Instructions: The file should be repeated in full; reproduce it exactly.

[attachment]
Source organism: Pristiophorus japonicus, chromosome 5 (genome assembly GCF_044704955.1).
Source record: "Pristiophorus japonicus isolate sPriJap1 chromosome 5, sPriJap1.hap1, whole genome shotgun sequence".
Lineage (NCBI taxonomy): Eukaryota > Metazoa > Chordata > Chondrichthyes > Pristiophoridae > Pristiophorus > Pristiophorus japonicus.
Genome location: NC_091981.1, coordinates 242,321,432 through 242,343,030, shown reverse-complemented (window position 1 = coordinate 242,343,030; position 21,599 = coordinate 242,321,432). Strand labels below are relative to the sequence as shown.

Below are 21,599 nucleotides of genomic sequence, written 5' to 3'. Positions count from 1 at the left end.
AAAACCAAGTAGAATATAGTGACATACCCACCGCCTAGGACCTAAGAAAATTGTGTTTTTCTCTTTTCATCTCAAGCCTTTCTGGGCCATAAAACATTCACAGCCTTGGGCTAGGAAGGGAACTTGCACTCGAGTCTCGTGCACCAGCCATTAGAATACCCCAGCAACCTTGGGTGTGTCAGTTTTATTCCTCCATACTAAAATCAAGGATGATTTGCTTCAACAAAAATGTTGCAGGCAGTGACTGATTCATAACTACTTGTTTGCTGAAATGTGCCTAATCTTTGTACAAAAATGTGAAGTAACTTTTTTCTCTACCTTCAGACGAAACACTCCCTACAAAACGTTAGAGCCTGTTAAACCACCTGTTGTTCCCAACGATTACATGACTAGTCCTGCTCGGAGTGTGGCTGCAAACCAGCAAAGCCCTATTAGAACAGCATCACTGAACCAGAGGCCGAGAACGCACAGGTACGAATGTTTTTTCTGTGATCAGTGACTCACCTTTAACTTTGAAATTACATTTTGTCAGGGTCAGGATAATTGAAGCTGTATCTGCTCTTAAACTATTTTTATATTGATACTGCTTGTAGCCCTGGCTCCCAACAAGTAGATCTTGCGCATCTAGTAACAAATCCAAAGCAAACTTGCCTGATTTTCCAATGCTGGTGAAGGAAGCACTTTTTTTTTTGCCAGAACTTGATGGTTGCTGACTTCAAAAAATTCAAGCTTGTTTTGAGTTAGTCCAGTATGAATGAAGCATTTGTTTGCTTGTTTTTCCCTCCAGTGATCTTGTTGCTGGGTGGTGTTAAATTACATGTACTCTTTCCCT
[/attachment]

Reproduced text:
Source organism: Pristiophorus japonicus, chromosome 5 (genome assembly GCF_044704955.1).
Source record: "Pristiophorus japonicus isolate sPriJap1 chromosome 5, sPriJap1.hap1, whole genome shotgun sequence".
Lineage (NCBI taxonomy): Eukaryota > Metazoa > Chordata > Chondrichthyes > Pristiophoridae > Pristiophorus > Pristiophorus japonicus.
Genome location: NC_091981.1, coordinates 242,321,432 through 242,343,030, shown reverse-complemented (window position 1 = coordinate 242,343,030; position 21,599 = coordinate 242,321,432). Strand labels below are relative to the sequence as shown.

Below are 21,599 nucleotides of genomic sequence, written 5' to 3'. Positions count from 1 at the left end.
AAAACCAAGTAGAATATAGTGACATACCCACCGCCTAGGACCTAAGAAAATTGTGTTTTTCTCTTTTCATCTCAAGCCTTTCTGGGCCATAAAACATTCACAGCCTTGGGCTAGGAAGGGAACTTGCACTCGAGTCTCGTGCACCAGCCATTAGAATACCCCAGCAACCTTGGGTGTGTCAGTTTTATTCCTCCATACTAAAATCAAGGATGATTTGCTTCAACAAAAATGTTGCAGGCAGTGACTGATTCATAACTACTTGTTTGCTGAAATGTGCCTAATCTTTGTACAAAAATGTGAAGTAACTTTTTTCTCTACCTTCAGACGAAACACTCCCTACAAAACGTTAGAGCCTGTTAAACCACCTGTTGTTCCCAACGATTACATGACTAGTCCTGCTCGGAGTGTGGCTGCAAACCAGCAAAGCCCTATTAGAACAGCATCACTGAACCAGAGGCCGAGAACGCACAGGTACGAATGTTTTTTCTGTGATCAGTGACTCACCTTTAACTTTGAAATTACATTTTGTCAGGGTCAGGATAATTGAAGCTGTATCTGCTCTTAAACTATTTTTATATTGATACTGCTTGTAGCCCTGGCTCCCAACAAGTAGATCTTGCGCATCTAGTAACAAATCCAAAGCAAACTTGCCTGATTTTCCAATGCTGGTGAAGGAAGCACTTTTTTTTTTGCCAGAACTTGATGGTTGCTGACTTCAAAAAATTCAAGCTTGTTTTGAGTTAGTCCAGTATGAATGAAGCATTTGTTTGCTTGTTTTTCCCTCCAGTGATCTTGTTGCTGGGTGGTGTTAAATTACATGTACTCTTTCCCT